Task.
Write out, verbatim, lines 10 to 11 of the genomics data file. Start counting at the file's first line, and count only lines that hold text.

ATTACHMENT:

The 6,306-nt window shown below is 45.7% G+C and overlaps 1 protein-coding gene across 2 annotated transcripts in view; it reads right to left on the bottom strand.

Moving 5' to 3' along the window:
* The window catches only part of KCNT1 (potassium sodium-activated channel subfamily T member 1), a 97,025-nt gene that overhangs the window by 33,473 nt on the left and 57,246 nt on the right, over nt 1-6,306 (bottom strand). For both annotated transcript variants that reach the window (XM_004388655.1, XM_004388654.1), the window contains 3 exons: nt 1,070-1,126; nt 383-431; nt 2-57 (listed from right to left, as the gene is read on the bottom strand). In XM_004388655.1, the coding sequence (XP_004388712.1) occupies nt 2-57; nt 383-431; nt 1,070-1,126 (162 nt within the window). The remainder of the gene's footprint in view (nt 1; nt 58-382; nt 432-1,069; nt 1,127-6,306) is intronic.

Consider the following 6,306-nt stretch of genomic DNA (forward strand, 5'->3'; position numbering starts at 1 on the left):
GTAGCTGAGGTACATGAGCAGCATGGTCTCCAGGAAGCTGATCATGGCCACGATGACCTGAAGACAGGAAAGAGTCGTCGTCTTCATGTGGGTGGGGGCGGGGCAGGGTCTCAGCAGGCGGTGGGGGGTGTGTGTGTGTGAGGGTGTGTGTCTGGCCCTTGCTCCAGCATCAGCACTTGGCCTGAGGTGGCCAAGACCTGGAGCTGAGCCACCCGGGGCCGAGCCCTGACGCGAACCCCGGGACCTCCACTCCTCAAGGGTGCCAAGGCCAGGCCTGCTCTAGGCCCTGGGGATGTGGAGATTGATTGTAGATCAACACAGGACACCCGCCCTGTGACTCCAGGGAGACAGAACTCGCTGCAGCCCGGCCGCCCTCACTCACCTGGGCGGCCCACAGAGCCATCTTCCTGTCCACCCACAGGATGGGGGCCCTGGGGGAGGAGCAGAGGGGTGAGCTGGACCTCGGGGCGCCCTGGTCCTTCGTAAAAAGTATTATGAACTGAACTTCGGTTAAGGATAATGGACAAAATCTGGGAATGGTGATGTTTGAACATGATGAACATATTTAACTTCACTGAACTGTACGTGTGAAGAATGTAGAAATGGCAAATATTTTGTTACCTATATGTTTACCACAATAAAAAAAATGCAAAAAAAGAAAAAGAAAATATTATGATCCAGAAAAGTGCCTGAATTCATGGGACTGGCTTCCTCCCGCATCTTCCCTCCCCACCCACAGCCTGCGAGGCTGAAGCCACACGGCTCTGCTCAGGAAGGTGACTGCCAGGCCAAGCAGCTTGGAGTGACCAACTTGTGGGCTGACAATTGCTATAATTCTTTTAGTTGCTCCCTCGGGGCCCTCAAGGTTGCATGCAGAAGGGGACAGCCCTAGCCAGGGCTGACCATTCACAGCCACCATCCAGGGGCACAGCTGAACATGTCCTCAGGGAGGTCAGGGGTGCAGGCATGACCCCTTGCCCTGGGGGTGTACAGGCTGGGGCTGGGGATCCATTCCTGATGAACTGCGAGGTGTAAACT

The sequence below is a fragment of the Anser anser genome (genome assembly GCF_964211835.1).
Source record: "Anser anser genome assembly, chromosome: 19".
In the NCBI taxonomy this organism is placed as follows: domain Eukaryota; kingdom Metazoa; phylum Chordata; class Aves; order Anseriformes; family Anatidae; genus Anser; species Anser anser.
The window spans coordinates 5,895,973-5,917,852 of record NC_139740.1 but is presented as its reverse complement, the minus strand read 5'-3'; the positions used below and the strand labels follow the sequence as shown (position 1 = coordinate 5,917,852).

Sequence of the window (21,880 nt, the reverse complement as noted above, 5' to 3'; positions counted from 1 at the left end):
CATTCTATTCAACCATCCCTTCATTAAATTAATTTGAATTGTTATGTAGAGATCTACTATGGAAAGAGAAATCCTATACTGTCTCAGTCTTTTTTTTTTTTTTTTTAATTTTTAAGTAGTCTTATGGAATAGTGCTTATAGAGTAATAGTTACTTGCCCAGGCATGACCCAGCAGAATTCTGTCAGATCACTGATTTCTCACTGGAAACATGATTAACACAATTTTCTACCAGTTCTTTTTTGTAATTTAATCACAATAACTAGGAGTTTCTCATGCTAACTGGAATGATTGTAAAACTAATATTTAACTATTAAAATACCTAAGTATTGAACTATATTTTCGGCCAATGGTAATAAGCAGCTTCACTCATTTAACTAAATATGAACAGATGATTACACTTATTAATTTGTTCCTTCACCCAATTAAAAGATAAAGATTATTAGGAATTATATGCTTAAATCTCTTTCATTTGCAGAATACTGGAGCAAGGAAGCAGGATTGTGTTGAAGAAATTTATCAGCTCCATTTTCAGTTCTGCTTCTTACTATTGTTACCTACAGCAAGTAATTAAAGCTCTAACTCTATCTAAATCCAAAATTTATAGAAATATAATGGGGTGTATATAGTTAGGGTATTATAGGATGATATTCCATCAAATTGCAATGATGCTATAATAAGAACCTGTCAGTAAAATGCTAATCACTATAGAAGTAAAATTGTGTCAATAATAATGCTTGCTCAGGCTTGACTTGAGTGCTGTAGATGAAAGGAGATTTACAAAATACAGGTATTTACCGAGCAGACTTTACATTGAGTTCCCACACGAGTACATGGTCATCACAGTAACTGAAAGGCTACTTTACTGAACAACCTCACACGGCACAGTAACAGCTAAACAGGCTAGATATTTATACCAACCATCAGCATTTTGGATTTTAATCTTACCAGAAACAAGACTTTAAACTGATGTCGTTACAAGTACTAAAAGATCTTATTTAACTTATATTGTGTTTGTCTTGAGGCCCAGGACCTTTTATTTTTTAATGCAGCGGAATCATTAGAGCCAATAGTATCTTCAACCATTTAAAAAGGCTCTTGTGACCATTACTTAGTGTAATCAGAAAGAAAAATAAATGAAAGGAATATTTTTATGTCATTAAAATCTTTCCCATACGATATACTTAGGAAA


Sequence of the window (21,880 nt, the reverse complement as noted above, 5' to 3'; positions counted from 1 at the left end):
CATTCTATTCAACCATCCCTTCATTAAATTAATTTGAATTGTTATGTAGAGATCTACTATGGAAAGAGAAATCCTATACTGTCTCAGTCTTTTTTTTTTTTTTTTTAATTTTTAAGTAGTCTTATGGAATAGTGCTTATAGAGTAATAGTTACTTGCCCAGGCATGACCCAGCAGAATTCTGTCAGATCACTGATTTCTCACTGGAAACATGATTAACACAATTTTCTACCAGTTCTTTTTTGTAATTTAATCACAATAACTAGGAGTTTCTCATGCTAACTGGAATGATTGTAAAACTAATATTTAACTATTAAAATACCTAAGTATTGAACTATATTTTCGGCCAATGGTAATAAGCAGCTTCACTCATTTAACTAAATATGAACAGATGATTACACTTATTAATTTGTTCCTTCACCCAATTAAAAGATAAAGATTATTAGGAATTATATGCTTAAATCTCTTTCATTTGCAGAATACTGGAGCAAGGAAGCAGGATTGTGTTGAAGAAATTTATCAGCTCCATTTTCAGTTCTGCTTCTTACTATTGTTACCTACAGCAAGTAATTAAAGCTCTAACTCTATCTAAATCCAAAATTTATAGAAATATAATGGGGTGTATATAGTTAGGGTATTATAGGATGATATTCCATCAAATTGCAATGATGCTATAATAAGAACCTGTCAGTAAAATGCTAATCACTATAGAAGTAAAATTGTGTCAATAATAATGCTTGCTCAGGCTTGACTTGAGTGCTGTAGATGAAAGGAGATTTACAAAATACAGGTATTTACCGAGCAGACTTTACATTGAGTTCCCACACGAGTACATGGTCATCACAGTAACTGAAAGGCTACTTTACTGAACAACCTCACACGGCACAGTAACAGCTAAACAGGCTAGATATTTATACCAACCATCAGCATTTTGGATTTTAATCTTACCAGAAACAAGACTTTAAACTGATGTCGTTACAAGTACTAAAAGATCTTATTTAACTTATATTGTGTTTGTCTTGAGGCCCAGGACCTTTTATTTTTTAATGCAGCGGAATCATTAGAGCCAATAGTATCTTCAACCATTTAAAAAGGCTCTTGTGACCATTACTTAGTGTAATCAGAAAGAAAAATAAATGAAAGGAATATTTTTATGTCATTAAAATCTTTCCCATACGATATACTTAGGAAA